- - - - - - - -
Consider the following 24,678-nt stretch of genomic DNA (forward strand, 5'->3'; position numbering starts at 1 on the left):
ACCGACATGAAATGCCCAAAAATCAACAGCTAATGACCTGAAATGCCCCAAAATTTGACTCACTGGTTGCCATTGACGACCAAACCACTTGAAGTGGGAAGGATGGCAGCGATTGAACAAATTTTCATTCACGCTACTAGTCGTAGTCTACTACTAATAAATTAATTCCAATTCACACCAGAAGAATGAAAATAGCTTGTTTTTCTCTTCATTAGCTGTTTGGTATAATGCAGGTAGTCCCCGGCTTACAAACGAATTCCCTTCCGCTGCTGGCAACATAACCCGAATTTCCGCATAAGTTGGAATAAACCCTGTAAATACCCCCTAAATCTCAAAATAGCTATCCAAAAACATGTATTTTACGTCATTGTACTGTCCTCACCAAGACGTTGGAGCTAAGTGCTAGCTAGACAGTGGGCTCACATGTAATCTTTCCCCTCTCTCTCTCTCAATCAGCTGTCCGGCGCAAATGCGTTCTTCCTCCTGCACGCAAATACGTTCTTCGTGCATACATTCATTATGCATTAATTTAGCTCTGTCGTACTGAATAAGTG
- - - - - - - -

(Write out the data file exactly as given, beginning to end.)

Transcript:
Consider the following 24,678-nt stretch of genomic DNA (forward strand, 5'->3'; position numbering starts at 1 on the left):
ACCGACATGAAATGCCCAAAAATCAACAGCTAATGACCTGAAATGCCCCAAAATTTGACTCACTGGTTGCCATTGACGACCAAACCACTTGAAGTGGGAAGGATGGCAGCGATTGAACAAATTTTCATTCACGCTACTAGTCGTAGTCTACTACTAATAAATTAATTCCAATTCACACCAGAAGAATGAAAATAGCTTGTTTTTCTCTTCATTAGCTGTTTGGTATAATGCAGGTAGTCCCCGGCTTACAAACGAATTCCCTTCCGCTGCTGGCAACATAACCCGAATTTCCGCATAAGTTGGAATAAACCCTGTAAATACCCCCTAAATCTCAAAATAGCTATCCAAAAACATGTATTTTACGTCATTGTACTGTCCTCACCAAGACGTTGGAGCTAAGTGCTAGCTAGACAGTGGGCTCACATGTAATCTTTCCCCTCTCTCTCTCTCAATCAGCTGTCCGGCGCAAATGCGTTCTTCCTCCTGCACGCAAATACGTTCTTCGTGCATACATTCATTATGCATTAATTTAGCTCTGTCGTACTGAATAAGTG